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Taking healthcare everywhere – three key themes from the 2023 Future Health Index

Apr 19, 2023

Taking healthcare everywhere – three key themes from the 2023 Future Health Index

By Shez Partovi
Chief Innovation & Strategy Officer and Business Leader of Enterprise Informatics, Royal Philips

Estimated reading time: 7-9 minutes

Amid increasingly strained resources, healthcare systems are forced to rethink how and where they deliver patient care. This year’s Future Health Index – the largest global survey of its kind – shows how healthcare leaders and younger healthcare professionals are aligned in their vision to innovate care delivery models with digital technologies that meet patients where they are.

Fast-tracked by the pandemic, the past three years have given us a glimpse of the future of healthcare delivery: one that extends beyond the hospital into the home and the community, with digital technology connecting care across settings. There is no going back now. Staff shortages and financial pressures compel healthcare organisations to deliver care in smarter and more efficient ways. Patients are also demanding it. Digital transformation continues to accelerate every aspect of our lives, from how we buy to how we work and learn. As a result, our best and most convenient experience anywhere is now what we expect everywhere – including in healthcare.

How can new care delivery models, which integrate in-person and virtual care within and beyond hospital walls, offer a path forward? With this year’s Future Health Index research, we set out to answer that question. Now in its eighth year, the global survey asked healthcare leaders and younger healthcare professionals (aged 40 or under) in 14 countries how they envision the role of new care delivery models. Their answers are revealing, showing remarkable agreement between healthcare leaders of today and tomorrow. Here are three key themes that emerged from the survey findings – which you can read more about in the full Future Health Index 2023 report.

1. Tackling workforce shortages with digital innovation


I hear the same cry for help in every healthcare organisation I get to interact with: how can we continue to provide high-quality and timely care when the highly-skilled professionals who are needed to deliver that care are in increasingly short supply?


This year’s Future Health Index shows how more than half of healthcare leaders globally (56%) are either using or planning to use digital health technologies to reduce the impact of workforce shortages. Top of their list are digital health technology solutions that connect with out-of-hospital settings (selected by 43% of healthcare leaders), closely followed by cloud-based technology to support access to information from any location (42%) and critical decision support technology such as AI and predictive analytics (39%).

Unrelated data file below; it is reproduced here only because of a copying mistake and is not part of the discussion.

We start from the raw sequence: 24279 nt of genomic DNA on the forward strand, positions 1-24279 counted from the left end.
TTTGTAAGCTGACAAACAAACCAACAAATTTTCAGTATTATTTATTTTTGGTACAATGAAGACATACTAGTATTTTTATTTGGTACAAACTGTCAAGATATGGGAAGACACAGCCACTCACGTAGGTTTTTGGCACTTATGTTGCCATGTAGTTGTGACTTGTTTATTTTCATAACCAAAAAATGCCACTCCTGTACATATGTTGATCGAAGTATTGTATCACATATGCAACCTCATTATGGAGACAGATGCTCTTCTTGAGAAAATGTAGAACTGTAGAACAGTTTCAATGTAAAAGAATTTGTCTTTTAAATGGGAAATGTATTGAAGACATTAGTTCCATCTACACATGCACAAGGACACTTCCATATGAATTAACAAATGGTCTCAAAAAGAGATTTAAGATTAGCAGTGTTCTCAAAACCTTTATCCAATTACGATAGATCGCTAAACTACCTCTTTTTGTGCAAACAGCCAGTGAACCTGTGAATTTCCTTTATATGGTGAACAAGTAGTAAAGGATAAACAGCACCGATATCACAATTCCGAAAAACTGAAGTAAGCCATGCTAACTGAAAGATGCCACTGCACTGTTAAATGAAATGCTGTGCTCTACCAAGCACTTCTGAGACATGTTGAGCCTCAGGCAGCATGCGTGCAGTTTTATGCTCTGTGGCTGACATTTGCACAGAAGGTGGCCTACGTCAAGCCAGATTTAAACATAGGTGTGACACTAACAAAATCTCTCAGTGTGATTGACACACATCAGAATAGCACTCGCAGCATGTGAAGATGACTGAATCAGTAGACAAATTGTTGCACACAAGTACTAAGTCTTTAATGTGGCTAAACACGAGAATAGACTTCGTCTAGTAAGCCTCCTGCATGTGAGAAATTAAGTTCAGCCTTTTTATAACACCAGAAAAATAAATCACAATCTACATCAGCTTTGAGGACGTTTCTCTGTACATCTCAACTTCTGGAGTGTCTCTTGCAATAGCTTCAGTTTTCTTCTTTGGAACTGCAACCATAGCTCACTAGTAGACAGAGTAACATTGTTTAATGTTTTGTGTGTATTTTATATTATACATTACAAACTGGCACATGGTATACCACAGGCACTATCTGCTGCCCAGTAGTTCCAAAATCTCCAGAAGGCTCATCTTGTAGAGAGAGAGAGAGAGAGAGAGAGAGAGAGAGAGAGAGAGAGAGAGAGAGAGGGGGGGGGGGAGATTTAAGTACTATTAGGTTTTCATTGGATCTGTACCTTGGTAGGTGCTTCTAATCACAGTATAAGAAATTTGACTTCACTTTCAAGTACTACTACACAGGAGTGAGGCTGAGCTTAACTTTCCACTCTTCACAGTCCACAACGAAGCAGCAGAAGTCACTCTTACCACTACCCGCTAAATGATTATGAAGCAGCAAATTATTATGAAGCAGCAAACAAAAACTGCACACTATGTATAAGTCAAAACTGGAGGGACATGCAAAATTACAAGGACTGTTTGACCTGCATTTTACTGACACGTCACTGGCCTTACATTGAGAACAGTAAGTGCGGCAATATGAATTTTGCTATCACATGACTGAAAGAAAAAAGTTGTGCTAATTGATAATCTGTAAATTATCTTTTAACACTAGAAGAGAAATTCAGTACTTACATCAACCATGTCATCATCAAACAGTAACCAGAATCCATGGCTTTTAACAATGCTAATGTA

FHI graph 1

We are seeing many examples of that in action today. Hub-and-spoke models such as radiology operations command centres allow healthcare organisations to extend their expertise, with specialists in a central location offering remote guidance and assistance to their peers in peripheral sites. No longer is specialty care delivery bound to a physical location. Through technology, we can make it available everywhere.


Healthcare leaders recognise that workflow automation and AI are also critical in alleviating the pressure on their workforce constraints. Now that the availability of qualified staff has become a significant rate limiting factor in healthcare, we need to embed expertise into technology to make specialty skills more widely available. Take a complex imaging modality such as MR: selecting the right protocol for an exam takes a significant level of expertise. Smart algorithms can lend a helping hand, by learning from each hospital’s protocol preferences to automatically suggest the most suitable protocol for any given exam and patient anatomy. That’s how we can scale human expertise with machine learning to empower staff.


Younger healthcare professionals welcome the increased investments in digital technologies. In fact, our survey findings show they are asking for it. Being at the forefront of AI in healthcare is their top consideration in choosing where to work (selected by 49% of younger healthcare professionals), followed by being at the forefront of connected care delivery (44%). These responses suggest that digital innovation can also be a powerful tool in attracting and retaining talent as healthcare leaders are increasingly competing with other sectors for scarce professionals.